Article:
Grendel, Kentucky, by Jeff McComsey & Tommy Lee Edwards, with Giovanna Niro and John Workman (AWA Upshot, 2021)

The leader of an all-woman biker gang returns home to avenge her father’s death. Swift, gory, fun riff on Beowulf populated by backwoods weed farmers and take-no-shit Kentuckians. The book anthologizes a four-part graphic story: there’s hell of a movie to be made of this. A straightforward thing done as well as it might be. Recommended.

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My own books are here, if that’s your thing. Newest is noir thriller East of England.

Scene of the Crime, by Ed Brubaker, Michael Lark & Sean Phillips (Image Comics, 1999/2021)

A young San Francisco private eye’s missing persons case turns out to be more complex than it originally appears. This fresh paperback collection of a four-part comic from 1999 preserves a smart contemporary noir-ish story that doesn’t overstay its welcome and which pleasingly plays around with genre and location-specific tropes. Well worth your time.

My own books are here, if that’s your thing. Newest is noir thriller East of England.

Write It In Blood, by Rory McConville & Joe Palmer, with Chris O’Halloran and Hassan Otsmane-Elhaou (Image Comics, 2021)

Hitmen brothers are working on getting out, but matters go South, Texas-style. Very effective visually-driven neo-noir working within genre expectations to produce something that’s both distinctive and affecting. Lots to enjoy here if this is your kinda thing. Recommended.

My own books are here, if that’s your thing. Newest is noir thriller East of England.

The Long-Legged Fly, by James Sallis (No Exit Press, 2012)

Episodes in the New Orleans life of an occasional PI, repo man, and (mostly) functioning alcoholic. The first Lew Griffin mystery works as a prequel to the series, establishing the fictional detective’s bona fides. Something of a meta-novel about crime writing and experience, the book’s a cracker, with character and atmosphere aplenty. Recommended.

My own books are here, if that’s your thing. Newest is noir thriller East of England.

High Crimes, by Christopher Sebela & Ibrahim Moustafa (Image Comics, 2019)

A Himalayan climbing guide moonlighting as an Everest graverobber stumbles across secrets for which a shadowy agency will gladly kill. Zippy thriller blending international spy-jinks and guilty past narratives with authentic-feeling mountaineering content. Plenty to appreciate and enjoy here. Recommended.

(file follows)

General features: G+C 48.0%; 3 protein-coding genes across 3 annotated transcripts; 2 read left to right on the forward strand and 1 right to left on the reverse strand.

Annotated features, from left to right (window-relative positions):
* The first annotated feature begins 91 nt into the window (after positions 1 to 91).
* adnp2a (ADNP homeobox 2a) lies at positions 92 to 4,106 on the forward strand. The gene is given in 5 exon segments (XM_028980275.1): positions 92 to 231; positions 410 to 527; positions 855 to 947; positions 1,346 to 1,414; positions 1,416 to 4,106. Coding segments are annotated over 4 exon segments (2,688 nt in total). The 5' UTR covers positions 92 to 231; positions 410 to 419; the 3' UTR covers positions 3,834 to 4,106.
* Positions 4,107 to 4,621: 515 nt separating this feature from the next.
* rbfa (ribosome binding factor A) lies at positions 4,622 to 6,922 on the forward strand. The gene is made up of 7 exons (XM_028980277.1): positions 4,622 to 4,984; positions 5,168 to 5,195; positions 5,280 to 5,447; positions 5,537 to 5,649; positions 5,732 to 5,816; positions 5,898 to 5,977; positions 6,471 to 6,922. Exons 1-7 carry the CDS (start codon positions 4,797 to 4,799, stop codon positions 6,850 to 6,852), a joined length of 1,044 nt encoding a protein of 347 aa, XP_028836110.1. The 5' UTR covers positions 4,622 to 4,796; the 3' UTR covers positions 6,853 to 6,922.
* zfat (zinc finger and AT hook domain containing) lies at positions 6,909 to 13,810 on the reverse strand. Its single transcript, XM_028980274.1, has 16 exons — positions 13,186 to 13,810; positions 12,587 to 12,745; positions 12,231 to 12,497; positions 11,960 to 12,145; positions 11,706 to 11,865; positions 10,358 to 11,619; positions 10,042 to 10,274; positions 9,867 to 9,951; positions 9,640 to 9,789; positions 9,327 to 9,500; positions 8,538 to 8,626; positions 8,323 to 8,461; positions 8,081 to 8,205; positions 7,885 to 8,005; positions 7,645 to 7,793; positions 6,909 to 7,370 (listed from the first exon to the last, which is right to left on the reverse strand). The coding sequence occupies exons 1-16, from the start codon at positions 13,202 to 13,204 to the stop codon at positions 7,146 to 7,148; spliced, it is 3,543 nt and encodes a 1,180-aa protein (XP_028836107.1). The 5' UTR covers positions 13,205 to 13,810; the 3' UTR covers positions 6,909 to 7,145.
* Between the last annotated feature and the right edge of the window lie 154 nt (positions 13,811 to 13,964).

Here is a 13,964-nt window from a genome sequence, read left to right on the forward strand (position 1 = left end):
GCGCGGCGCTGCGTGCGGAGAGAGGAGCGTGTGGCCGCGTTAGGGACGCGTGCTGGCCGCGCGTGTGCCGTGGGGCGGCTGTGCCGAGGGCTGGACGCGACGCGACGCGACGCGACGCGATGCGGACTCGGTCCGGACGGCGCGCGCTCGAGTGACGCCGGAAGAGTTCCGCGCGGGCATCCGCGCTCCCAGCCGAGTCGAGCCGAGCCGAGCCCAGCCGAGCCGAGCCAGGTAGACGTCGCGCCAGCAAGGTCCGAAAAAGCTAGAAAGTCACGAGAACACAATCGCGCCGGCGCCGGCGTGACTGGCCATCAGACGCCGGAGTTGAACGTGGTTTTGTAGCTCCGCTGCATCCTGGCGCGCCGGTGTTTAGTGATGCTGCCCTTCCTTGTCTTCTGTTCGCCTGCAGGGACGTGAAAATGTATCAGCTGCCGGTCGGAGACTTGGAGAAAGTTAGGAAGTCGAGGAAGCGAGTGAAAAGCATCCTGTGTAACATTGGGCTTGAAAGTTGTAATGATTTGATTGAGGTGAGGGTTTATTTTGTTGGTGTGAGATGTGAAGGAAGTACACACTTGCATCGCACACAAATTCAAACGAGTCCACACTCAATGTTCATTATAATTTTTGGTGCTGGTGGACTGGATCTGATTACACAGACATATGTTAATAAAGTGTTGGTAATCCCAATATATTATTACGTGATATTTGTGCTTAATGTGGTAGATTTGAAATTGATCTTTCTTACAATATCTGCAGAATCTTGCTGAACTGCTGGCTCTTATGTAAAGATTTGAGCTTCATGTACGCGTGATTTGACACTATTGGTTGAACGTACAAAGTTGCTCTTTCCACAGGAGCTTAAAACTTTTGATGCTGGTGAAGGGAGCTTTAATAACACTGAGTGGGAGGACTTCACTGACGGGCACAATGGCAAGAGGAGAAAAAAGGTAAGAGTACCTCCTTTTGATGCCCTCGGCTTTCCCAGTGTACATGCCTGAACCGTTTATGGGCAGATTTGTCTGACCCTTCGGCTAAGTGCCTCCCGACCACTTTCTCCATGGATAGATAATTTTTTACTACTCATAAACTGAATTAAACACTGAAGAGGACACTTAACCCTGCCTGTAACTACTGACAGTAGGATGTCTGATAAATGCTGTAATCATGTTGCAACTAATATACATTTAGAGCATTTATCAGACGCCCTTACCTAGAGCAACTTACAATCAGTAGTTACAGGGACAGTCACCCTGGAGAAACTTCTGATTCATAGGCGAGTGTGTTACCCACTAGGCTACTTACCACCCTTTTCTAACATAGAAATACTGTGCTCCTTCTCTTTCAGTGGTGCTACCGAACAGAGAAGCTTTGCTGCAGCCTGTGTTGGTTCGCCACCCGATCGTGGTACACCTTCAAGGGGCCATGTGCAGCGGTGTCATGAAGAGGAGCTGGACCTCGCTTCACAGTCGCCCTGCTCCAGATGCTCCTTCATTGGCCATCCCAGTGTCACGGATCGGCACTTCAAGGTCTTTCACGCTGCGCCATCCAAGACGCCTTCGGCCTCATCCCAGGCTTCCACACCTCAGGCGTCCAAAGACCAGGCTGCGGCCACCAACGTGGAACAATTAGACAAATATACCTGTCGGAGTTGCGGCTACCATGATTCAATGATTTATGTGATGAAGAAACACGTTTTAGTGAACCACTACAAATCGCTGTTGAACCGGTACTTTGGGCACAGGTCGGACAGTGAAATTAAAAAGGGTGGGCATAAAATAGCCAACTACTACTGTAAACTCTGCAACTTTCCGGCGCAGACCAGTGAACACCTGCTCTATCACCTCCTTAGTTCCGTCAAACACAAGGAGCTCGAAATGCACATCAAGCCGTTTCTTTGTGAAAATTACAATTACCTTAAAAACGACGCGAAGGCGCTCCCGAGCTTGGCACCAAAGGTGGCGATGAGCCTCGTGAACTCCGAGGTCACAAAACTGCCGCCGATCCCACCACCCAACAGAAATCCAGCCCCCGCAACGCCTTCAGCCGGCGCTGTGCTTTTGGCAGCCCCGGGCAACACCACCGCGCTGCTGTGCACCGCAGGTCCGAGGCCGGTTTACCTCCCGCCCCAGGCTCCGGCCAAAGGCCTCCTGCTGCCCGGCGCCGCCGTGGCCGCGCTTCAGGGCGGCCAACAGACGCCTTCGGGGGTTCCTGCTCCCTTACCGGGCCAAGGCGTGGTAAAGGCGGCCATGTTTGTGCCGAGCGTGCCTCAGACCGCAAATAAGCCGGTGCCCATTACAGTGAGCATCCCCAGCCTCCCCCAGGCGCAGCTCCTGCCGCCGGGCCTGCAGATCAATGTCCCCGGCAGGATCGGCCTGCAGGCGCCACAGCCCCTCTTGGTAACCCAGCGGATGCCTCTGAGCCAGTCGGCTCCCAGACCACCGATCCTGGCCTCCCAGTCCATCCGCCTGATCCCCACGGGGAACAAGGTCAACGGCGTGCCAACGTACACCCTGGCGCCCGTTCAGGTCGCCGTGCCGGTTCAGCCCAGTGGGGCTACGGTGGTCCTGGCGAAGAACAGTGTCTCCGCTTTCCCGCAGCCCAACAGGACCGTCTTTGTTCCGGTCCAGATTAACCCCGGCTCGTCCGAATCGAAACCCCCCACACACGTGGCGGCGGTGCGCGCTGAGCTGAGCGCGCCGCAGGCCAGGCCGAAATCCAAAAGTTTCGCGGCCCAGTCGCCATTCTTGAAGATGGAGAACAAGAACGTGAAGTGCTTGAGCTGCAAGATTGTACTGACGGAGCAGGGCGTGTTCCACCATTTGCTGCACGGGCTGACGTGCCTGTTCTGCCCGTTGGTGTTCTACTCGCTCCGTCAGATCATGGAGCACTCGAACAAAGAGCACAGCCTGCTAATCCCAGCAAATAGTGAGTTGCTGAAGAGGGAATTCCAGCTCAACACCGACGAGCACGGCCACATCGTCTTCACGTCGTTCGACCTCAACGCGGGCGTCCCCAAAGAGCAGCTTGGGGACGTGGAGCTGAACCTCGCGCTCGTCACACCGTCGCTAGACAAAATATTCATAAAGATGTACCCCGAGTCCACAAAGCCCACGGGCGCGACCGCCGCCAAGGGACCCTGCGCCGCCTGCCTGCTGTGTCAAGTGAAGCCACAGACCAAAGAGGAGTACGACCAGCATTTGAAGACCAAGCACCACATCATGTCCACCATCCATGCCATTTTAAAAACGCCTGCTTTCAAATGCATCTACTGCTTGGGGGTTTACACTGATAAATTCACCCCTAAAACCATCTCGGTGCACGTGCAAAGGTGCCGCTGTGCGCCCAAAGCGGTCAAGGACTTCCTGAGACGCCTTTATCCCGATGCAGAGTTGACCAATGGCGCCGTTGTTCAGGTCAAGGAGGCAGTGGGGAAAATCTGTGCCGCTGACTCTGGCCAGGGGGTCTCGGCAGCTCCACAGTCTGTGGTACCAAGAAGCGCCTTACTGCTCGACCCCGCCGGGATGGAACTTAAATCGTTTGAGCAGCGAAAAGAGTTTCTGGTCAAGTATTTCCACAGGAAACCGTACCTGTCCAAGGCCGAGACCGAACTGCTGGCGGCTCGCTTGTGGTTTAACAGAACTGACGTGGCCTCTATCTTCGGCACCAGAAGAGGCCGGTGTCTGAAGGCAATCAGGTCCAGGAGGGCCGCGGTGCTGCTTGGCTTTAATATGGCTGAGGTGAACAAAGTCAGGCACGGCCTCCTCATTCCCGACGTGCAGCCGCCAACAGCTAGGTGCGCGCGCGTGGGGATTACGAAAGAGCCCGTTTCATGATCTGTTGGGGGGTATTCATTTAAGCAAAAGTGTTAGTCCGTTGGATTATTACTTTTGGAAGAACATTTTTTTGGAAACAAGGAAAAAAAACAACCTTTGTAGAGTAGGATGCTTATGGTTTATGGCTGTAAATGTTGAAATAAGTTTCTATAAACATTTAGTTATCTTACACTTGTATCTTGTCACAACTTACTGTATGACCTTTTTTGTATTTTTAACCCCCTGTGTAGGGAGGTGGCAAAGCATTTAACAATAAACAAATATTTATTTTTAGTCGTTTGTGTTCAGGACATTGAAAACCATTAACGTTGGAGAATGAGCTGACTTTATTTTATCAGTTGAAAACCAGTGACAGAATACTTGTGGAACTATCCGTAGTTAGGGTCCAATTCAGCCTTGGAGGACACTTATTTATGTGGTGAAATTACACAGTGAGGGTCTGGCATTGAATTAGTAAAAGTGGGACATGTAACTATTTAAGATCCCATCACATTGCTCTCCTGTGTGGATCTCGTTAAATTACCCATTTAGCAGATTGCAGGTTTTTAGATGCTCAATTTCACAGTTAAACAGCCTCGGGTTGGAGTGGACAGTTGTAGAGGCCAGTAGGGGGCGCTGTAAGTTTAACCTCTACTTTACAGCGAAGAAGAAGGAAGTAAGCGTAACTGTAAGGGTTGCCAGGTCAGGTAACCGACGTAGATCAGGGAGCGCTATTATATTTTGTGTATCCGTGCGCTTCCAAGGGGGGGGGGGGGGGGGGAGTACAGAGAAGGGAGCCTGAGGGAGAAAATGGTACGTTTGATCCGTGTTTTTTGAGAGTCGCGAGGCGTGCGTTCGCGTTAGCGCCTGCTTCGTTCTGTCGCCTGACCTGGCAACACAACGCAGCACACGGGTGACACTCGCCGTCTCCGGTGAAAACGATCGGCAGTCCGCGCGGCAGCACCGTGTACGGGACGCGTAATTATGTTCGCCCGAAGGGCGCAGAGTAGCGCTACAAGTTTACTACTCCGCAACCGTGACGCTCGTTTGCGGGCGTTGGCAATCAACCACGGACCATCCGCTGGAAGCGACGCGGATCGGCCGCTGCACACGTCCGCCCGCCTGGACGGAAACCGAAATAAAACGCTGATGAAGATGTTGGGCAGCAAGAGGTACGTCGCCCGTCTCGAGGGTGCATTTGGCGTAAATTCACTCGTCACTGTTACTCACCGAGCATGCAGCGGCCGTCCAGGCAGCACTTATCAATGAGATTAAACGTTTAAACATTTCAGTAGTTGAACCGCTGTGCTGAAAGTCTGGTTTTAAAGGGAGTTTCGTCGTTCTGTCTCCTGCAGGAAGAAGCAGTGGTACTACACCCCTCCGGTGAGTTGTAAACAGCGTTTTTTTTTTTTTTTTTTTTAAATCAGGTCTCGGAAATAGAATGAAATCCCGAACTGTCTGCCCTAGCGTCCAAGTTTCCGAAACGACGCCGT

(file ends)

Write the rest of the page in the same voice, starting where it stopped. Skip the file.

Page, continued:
My own books are here, if that’s your thing. Newest is noir thriller East of England.

Criminal, Vol. 1: Coward, by Ed Brubaker & Sean Phillips (Titan Books, 2007)

A career thief gets in over his head with a security truck heist. Collecting issues 1-5 of Criminal, this first collection tells a sharp downbeat noir tale with a touch of heart and depth to its characters. Plenty to relish here for genre fans, and for readers of the likes of Westlake/Stark’s Parker novels. Recommended.

My own books are here, if that’s your thing. Newest is noir thriller East of England

More Better Deals, by Joe R Lansdale (Mulholland Books, 2020)

A used-car salesman with an eye for opportunity gets in over his head with a woman. Lansdale’s new stand-alone novel is a beauty, a 1960s-set noir of the old school, and all the better for doing so, in taking a classic situation and treating it with respect. Laconic and spry as ever, Lansdale serves up another southern-fried treat. Recommended.

My own books are here, if that’s your thing. Newest is noir thriller East of England.

Get Jiro! by Anthony Bourdain, Joel Rose, Langdon Foss & Jose Villarrubia (Vertigo Books, 2012)

In a food-obsessed alt-LA, a solitary sushi chef plays rival culinary gangs off against each other. Fun Jojimbo variant, with plenty of gags about foodie lifestyles, some tips on how to approach sushi with respect, plus an abundance of pulp-noir violence, characters, and attitude.

My own books are here, if that’s your thing. Newest is noir thriller East of England.